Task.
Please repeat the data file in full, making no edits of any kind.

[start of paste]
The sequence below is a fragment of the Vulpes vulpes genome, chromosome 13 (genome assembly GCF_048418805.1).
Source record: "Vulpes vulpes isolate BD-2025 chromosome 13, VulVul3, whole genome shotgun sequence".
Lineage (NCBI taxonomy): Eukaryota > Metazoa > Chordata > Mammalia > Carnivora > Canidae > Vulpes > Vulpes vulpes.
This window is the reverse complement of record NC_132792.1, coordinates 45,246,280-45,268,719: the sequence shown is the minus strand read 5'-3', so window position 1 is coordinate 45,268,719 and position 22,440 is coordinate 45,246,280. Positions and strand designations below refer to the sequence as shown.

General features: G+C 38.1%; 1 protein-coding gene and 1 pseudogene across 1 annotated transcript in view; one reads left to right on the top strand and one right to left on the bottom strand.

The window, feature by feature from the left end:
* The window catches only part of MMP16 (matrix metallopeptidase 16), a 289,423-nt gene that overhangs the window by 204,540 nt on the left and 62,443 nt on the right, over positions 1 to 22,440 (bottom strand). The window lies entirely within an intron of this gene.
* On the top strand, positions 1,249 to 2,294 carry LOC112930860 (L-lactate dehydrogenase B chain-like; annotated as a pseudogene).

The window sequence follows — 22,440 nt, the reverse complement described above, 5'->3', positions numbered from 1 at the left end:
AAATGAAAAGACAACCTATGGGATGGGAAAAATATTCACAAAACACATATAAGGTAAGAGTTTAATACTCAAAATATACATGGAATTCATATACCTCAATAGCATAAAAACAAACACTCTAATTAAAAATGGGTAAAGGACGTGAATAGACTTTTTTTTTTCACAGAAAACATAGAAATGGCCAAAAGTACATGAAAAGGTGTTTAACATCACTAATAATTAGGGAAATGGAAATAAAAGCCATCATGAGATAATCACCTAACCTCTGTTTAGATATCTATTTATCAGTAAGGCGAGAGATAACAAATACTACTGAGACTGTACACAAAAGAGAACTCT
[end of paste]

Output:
The sequence below is a fragment of the Vulpes vulpes genome, chromosome 13 (genome assembly GCF_048418805.1).
Source record: "Vulpes vulpes isolate BD-2025 chromosome 13, VulVul3, whole genome shotgun sequence".
Lineage (NCBI taxonomy): Eukaryota > Metazoa > Chordata > Mammalia > Carnivora > Canidae > Vulpes > Vulpes vulpes.
This window is the reverse complement of record NC_132792.1, coordinates 45,246,280-45,268,719: the sequence shown is the minus strand read 5'-3', so window position 1 is coordinate 45,268,719 and position 22,440 is coordinate 45,246,280. Positions and strand designations below refer to the sequence as shown.

General features: G+C 38.1%; 1 protein-coding gene and 1 pseudogene across 1 annotated transcript in view; one reads left to right on the top strand and one right to left on the bottom strand.

The window, feature by feature from the left end:
* The window catches only part of MMP16 (matrix metallopeptidase 16), a 289,423-nt gene that overhangs the window by 204,540 nt on the left and 62,443 nt on the right, over positions 1 to 22,440 (bottom strand). The window lies entirely within an intron of this gene.
* On the top strand, positions 1,249 to 2,294 carry LOC112930860 (L-lactate dehydrogenase B chain-like; annotated as a pseudogene).

The window sequence follows — 22,440 nt, the reverse complement described above, 5'->3', positions numbered from 1 at the left end:
AAATGAAAAGACAACCTATGGGATGGGAAAAATATTCACAAAACACATATAAGGTAAGAGTTTAATACTCAAAATATACATGGAATTCATATACCTCAATAGCATAAAAACAAACACTCTAATTAAAAATGGGTAAAGGACGTGAATAGACTTTTTTTTTTCACAGAAAACATAGAAATGGCCAAAAGTACATGAAAAGGTGTTTAACATCACTAATAATTAGGGAAATGGAAATAAAAGCCATCATGAGATAATCACCTAACCTCTGTTTAGATATCTATTTATCAGTAAGGCGAGAGATAACAAATACTACTGAGACTGTACACAAAAGAGAACTCT